Why would the Angels want to move Mike Trout off center field?

It’s likely a simple matter of statistics. Catches like the one above have been the exception rather than the rule.

Over the last two seasons, Trout ranks 32nd in Defensive Runs Saved per 1,000 innings in center field. That’s out of the 35 players with the most innings played there in that time.

It goes back farther than that. Trout has posted a negative Defensive Runs Saved total in each of the last three seasons and four of the last five seasons.

Yes, he does have a 21-Runs Saved season to his credit … in 2012. Since then, he’s cost the Angels 24 runs with his defense, per our measures.

Trout doesn’t have any statistical strengths on defense anymore. He ranks a little below-average on shallow, medium, and deep fly balls over the last two seasons (though in Trout’s defense, he was slighly above-average on deep balls in his brief stint last season). That adds up.

And he ranks below-average in throwing. Since 2020, he’s allowed 42 of 61 runners to advance an extra base on balls he’s fielded. That’s a 69% advance rate allowed compared to an average rate of 54% for center fielders last season.

Getting back to Trout’s range, we have numbers that can show that Trout isn’t what he once was in center field. We can compare his 2020-21 out rates to those he had in 2018, his last season with a positive Defensive Runs Saved.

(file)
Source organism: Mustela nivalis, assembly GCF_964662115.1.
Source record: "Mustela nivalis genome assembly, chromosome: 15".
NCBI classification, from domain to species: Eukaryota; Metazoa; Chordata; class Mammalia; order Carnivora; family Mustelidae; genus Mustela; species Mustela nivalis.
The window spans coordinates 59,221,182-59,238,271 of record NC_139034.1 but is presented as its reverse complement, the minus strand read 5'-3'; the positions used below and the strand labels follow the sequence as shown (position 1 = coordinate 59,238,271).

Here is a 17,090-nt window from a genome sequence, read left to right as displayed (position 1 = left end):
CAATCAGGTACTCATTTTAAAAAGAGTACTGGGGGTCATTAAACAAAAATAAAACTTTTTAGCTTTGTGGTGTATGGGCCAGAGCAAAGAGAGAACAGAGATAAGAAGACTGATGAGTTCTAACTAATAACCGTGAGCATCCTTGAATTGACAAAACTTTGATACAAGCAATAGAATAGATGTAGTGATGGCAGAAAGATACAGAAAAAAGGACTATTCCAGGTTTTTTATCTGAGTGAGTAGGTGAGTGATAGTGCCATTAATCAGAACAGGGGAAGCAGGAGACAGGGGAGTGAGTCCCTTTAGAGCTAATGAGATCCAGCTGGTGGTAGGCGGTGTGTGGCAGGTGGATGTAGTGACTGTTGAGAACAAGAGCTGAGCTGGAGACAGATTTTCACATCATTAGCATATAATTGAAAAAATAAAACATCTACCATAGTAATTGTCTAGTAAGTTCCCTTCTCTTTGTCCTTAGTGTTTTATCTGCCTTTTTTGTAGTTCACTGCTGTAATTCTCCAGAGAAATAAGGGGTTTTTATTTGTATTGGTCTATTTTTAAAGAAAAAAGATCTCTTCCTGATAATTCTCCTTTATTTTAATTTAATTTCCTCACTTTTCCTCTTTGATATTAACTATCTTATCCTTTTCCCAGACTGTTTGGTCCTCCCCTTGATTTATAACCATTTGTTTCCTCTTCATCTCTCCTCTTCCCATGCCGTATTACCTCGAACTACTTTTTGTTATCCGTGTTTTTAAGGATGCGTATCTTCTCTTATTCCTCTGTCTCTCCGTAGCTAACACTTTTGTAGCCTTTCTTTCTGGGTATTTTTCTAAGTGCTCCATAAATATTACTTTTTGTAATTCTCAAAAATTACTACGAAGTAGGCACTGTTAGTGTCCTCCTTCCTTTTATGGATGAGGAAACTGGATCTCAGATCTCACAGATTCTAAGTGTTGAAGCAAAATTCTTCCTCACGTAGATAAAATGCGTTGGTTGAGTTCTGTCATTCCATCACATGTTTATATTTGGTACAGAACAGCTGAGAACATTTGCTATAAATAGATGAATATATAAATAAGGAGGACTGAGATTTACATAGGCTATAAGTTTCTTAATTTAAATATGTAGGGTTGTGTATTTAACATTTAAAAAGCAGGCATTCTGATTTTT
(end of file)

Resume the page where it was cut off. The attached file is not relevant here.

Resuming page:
Depth 2018 2020-21
Shallow 58% 48% (88 plays)
Medium 87% 78% (99 plays)
Deep 82% 73% (67 plays)

Trout isn’t making high-value plays and has missed some balls he should have caught.

Over the last two seasons, he has 5 catches on balls that had an out probability of less than or equal to 30% and missed 14 plays on which the out probability was 70%.

Here ‘s one example of the latter:

Comparing ratios of other players with similar innings totals the last two seasons:

Plays Made/Missed by Out Probability (2020-21)

0-30% Plays Made >=70% Plays Missed
Mike Trout 5 14
Guillermo Heredia 6 6
Kike Hernandez 5 3

Worth pointing out: Trout has ranked last and next-to-last in the reaction component of Statcast’s Jump stat the last 2 seasons.

On average, he’s about 2 feet short of where he should be within the first 1.5 seconds of a ball being hit.

Trout’s potential replacement in center field, at least for the short term would be Brandon Marsh. He totaled -3 Runs Saved in 70 games there last season. Jo Adell’s experience in center field, both in the majors and minors, is minimal, though his elite speed could come in handy if they were to give him a try.

That neither player is necessarily a standout would be one reason to keep things as-is.

The other option the Angels would have if they don’t want to move Trout to left field is to tinker with his positioning. (Per Statcast) Trout played an average of 6 feet shallower at home in 2018 (318 feet) than he did in 2020 and 2021 (324 feet).

That would seem like the most logical outcome here given Trout’s reluctance to switch positions. What we seem to have here is a case of the numbers indicating one thing, but player comfort pointing in another direction. Such is the push-and-pull an MLB manager has to deal with both in trying to win and keep his players happy.

The Angels may move Trout around in the outfield – but only within the boundaries of his original position.